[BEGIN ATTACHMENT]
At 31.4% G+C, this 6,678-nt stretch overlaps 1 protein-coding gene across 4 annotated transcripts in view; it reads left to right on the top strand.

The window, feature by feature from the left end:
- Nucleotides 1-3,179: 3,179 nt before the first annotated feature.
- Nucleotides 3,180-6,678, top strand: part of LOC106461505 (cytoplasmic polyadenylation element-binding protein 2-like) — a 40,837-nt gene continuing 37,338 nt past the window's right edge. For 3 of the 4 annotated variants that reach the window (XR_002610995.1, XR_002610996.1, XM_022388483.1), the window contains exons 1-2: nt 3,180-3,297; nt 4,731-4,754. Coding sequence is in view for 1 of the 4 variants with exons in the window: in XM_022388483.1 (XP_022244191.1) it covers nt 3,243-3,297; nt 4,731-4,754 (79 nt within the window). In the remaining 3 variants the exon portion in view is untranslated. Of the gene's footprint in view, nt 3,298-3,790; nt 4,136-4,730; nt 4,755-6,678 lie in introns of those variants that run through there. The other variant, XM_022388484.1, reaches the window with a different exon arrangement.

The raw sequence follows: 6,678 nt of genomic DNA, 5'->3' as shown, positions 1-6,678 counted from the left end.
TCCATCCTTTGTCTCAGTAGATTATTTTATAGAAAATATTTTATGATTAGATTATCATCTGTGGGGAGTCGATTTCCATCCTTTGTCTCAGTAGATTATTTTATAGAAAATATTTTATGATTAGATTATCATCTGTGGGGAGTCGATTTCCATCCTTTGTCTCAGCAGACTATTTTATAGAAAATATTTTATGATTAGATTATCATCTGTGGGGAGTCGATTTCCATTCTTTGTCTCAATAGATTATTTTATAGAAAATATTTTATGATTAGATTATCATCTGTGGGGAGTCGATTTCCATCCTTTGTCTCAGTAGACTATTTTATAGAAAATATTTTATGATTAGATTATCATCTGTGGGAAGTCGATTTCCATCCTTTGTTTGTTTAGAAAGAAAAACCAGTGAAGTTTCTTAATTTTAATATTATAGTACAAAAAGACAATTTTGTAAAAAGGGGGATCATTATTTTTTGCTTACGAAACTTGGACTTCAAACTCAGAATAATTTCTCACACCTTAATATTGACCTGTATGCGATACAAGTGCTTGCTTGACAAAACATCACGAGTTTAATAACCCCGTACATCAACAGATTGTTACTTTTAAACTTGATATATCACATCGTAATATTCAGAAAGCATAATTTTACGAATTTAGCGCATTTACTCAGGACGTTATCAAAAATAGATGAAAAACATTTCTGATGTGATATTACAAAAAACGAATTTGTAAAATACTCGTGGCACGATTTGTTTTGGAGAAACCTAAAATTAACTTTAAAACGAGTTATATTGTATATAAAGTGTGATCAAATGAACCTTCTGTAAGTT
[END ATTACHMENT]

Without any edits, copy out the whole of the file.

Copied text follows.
At 31.4% G+C, this 6,678-nt stretch overlaps 1 protein-coding gene across 4 annotated transcripts in view; it reads left to right on the top strand.

The window, feature by feature from the left end:
- Nucleotides 1-3,179: 3,179 nt before the first annotated feature.
- Nucleotides 3,180-6,678, top strand: part of LOC106461505 (cytoplasmic polyadenylation element-binding protein 2-like) — a 40,837-nt gene continuing 37,338 nt past the window's right edge. For 3 of the 4 annotated variants that reach the window (XR_002610995.1, XR_002610996.1, XM_022388483.1), the window contains exons 1-2: nt 3,180-3,297; nt 4,731-4,754. Coding sequence is in view for 1 of the 4 variants with exons in the window: in XM_022388483.1 (XP_022244191.1) it covers nt 3,243-3,297; nt 4,731-4,754 (79 nt within the window). In the remaining 3 variants the exon portion in view is untranslated. Of the gene's footprint in view, nt 3,298-3,790; nt 4,136-4,730; nt 4,755-6,678 lie in introns of those variants that run through there. The other variant, XM_022388484.1, reaches the window with a different exon arrangement.

The raw sequence follows: 6,678 nt of genomic DNA, 5'->3' as shown, positions 1-6,678 counted from the left end.
TCCATCCTTTGTCTCAGTAGATTATTTTATAGAAAATATTTTATGATTAGATTATCATCTGTGGGGAGTCGATTTCCATCCTTTGTCTCAGTAGATTATTTTATAGAAAATATTTTATGATTAGATTATCATCTGTGGGGAGTCGATTTCCATCCTTTGTCTCAGCAGACTATTTTATAGAAAATATTTTATGATTAGATTATCATCTGTGGGGAGTCGATTTCCATTCTTTGTCTCAATAGATTATTTTATAGAAAATATTTTATGATTAGATTATCATCTGTGGGGAGTCGATTTCCATCCTTTGTCTCAGTAGACTATTTTATAGAAAATATTTTATGATTAGATTATCATCTGTGGGAAGTCGATTTCCATCCTTTGTTTGTTTAGAAAGAAAAACCAGTGAAGTTTCTTAATTTTAATATTATAGTACAAAAAGACAATTTTGTAAAAAGGGGGATCATTATTTTTTGCTTACGAAACTTGGACTTCAAACTCAGAATAATTTCTCACACCTTAATATTGACCTGTATGCGATACAAGTGCTTGCTTGACAAAACATCACGAGTTTAATAACCCCGTACATCAACAGATTGTTACTTTTAAACTTGATATATCACATCGTAATATTCAGAAAGCATAATTTTACGAATTTAGCGCATTTACTCAGGACGTTATCAAAAATAGATGAAAAACATTTCTGATGTGATATTACAAAAAACGAATTTGTAAAATACTCGTGGCACGATTTGTTTTGGAGAAACCTAAAATTAACTTTAAAACGAGTTATATTGTATATAAAGTGTGATCAAATGAACCTTCTGTAAGTT